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In my part of Lubbock last night, it was raining pretty consistently, with beautiful lightning strikes. I was cozied up under a blanket watching Archer with my cat and completely settled for the night. Maybe that's why I nearly jumped out of my skin when my phone buzzed with a Blue Alert around midnight.

In case you don't know, this is what a Blue Alert is:

Texas Blue Alerts are designed to speed in the apprehension of violent criminals who kill or seriously wound local, state, or federal law enforcement officers.

During a Blue Alert, the public is provided information regarding the suspected assailant so that tips and leads about that person can be directed toward law enforcement.

If you spot or locate someone wanted in connection with a Blue Alert, call 911 and do not attempt to apprehend the person on your own.

The state's Blue Alert program was created Aug. 18, 2008, by Gov. Rick Perry (R) who created the program under Executive Order RP-68.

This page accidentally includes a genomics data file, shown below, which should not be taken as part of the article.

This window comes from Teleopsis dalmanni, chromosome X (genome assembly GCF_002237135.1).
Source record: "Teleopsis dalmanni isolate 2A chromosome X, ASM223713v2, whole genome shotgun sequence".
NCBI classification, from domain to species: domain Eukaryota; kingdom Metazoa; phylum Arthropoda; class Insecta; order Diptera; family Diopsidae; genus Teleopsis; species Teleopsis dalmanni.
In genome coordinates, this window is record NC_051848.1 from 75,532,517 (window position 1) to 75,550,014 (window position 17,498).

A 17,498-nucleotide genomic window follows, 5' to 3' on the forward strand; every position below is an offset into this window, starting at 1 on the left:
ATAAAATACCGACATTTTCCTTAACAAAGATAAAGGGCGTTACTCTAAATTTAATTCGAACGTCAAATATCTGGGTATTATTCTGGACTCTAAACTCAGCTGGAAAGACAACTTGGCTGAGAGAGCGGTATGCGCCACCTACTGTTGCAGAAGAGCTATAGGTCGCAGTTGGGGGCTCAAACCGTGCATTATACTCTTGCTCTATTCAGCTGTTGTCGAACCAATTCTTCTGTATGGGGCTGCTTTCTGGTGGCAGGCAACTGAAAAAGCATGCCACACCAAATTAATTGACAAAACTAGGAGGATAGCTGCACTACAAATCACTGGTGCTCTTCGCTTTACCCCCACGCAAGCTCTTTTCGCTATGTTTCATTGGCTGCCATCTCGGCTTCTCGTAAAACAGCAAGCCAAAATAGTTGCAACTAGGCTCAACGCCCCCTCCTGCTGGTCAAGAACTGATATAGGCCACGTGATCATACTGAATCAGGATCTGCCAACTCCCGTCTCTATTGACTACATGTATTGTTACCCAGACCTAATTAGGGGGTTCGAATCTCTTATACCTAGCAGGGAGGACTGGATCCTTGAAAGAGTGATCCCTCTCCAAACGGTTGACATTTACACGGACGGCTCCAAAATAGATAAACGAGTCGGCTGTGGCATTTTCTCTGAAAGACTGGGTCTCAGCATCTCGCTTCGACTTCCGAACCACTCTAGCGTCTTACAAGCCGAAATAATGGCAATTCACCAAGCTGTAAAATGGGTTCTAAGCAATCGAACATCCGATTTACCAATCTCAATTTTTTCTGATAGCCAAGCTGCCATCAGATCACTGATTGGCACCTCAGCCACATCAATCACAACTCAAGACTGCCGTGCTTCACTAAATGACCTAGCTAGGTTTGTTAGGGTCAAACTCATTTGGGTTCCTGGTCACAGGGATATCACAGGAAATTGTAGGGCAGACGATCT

Last night's Blue Alert was in regards to a vehicle involved in a shooting of a Texas deputy that was spotted in Jolly, Texas. Jolly is basically Wichita Falls and a little over 200 miles away from Lubbock.

The Wichita Falls Times Record News reported a Clay County deputy was shot during a traffic stop involving the vehicle. Sheriff Jeff Lyde said the deputy was "slightly wounded but will be OK. Lyde said Chitwood was wearing his bulletproof vest when the slug hit him in the upper chest," reported the newspaper.

I'm glad to hear the deputy involved is OK. An update was provided by news outlets Tuesday morning (August 17th), as the vehicle was located, but the suspect is still at large:

Shortly after 7 a.m. Tuesday, the newspaper reported the suspect's vehicle appeared to be located, but no arrests were made.

Texas DPS confirmed with KHOU 11 that the Cadillac was found. The Blue Alert continues at this time as the search for the suspect is ongoing.

If you have any information about this incident, you can call the Wichita Falls police department at (940) 720-5000.

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